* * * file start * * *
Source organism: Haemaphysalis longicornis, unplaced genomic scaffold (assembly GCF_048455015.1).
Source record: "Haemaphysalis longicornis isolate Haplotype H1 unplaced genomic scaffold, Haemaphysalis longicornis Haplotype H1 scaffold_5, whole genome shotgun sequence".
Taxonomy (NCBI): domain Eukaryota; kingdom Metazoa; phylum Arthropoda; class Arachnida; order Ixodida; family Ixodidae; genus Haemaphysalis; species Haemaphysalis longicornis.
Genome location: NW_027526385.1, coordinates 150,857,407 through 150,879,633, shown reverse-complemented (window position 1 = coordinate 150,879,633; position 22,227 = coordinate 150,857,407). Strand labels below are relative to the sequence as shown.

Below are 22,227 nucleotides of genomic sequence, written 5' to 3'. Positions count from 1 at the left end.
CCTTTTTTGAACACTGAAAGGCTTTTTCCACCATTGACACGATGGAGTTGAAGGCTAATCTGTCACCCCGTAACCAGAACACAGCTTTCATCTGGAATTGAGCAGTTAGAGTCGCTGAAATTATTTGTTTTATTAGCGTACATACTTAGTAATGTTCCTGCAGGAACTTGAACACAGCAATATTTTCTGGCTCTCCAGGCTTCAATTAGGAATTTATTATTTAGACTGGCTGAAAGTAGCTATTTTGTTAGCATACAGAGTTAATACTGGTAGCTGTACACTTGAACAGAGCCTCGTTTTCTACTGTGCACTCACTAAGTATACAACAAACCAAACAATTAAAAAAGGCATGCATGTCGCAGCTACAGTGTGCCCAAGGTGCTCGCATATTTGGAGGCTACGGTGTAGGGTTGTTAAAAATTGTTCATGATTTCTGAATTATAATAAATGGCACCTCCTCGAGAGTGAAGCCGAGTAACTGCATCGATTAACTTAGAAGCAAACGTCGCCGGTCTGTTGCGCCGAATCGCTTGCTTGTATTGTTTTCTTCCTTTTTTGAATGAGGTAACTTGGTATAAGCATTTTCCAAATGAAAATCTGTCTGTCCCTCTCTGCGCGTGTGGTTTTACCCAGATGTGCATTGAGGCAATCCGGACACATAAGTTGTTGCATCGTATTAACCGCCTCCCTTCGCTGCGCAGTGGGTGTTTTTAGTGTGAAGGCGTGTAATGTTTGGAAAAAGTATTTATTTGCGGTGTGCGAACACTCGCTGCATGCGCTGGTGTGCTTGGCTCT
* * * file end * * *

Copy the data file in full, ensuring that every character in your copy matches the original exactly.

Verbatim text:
Source organism: Haemaphysalis longicornis, unplaced genomic scaffold (assembly GCF_048455015.1).
Source record: "Haemaphysalis longicornis isolate Haplotype H1 unplaced genomic scaffold, Haemaphysalis longicornis Haplotype H1 scaffold_5, whole genome shotgun sequence".
Taxonomy (NCBI): domain Eukaryota; kingdom Metazoa; phylum Arthropoda; class Arachnida; order Ixodida; family Ixodidae; genus Haemaphysalis; species Haemaphysalis longicornis.
Genome location: NW_027526385.1, coordinates 150,857,407 through 150,879,633, shown reverse-complemented (window position 1 = coordinate 150,879,633; position 22,227 = coordinate 150,857,407). Strand labels below are relative to the sequence as shown.

Below are 22,227 nucleotides of genomic sequence, written 5' to 3'. Positions count from 1 at the left end.
CCTTTTTTGAACACTGAAAGGCTTTTTCCACCATTGACACGATGGAGTTGAAGGCTAATCTGTCACCCCGTAACCAGAACACAGCTTTCATCTGGAATTGAGCAGTTAGAGTCGCTGAAATTATTTGTTTTATTAGCGTACATACTTAGTAATGTTCCTGCAGGAACTTGAACACAGCAATATTTTCTGGCTCTCCAGGCTTCAATTAGGAATTTATTATTTAGACTGGCTGAAAGTAGCTATTTTGTTAGCATACAGAGTTAATACTGGTAGCTGTACACTTGAACAGAGCCTCGTTTTCTACTGTGCACTCACTAAGTATACAACAAACCAAACAATTAAAAAAGGCATGCATGTCGCAGCTACAGTGTGCCCAAGGTGCTCGCATATTTGGAGGCTACGGTGTAGGGTTGTTAAAAATTGTTCATGATTTCTGAATTATAATAAATGGCACCTCCTCGAGAGTGAAGCCGAGTAACTGCATCGATTAACTTAGAAGCAAACGTCGCCGGTCTGTTGCGCCGAATCGCTTGCTTGTATTGTTTTCTTCCTTTTTTGAATGAGGTAACTTGGTATAAGCATTTTCCAAATGAAAATCTGTCTGTCCCTCTCTGCGCGTGTGGTTTTACCCAGATGTGCATTGAGGCAATCCGGACACATAAGTTGTTGCATCGTATTAACCGCCTCCCTTCGCTGCGCAGTGGGTGTTTTTAGTGTGAAGGCGTGTAATGTTTGGAAAAAGTATTTATTTGCGGTGTGCGAACACTCGCTGCATGCGCTGGTGTGCTTGGCTCT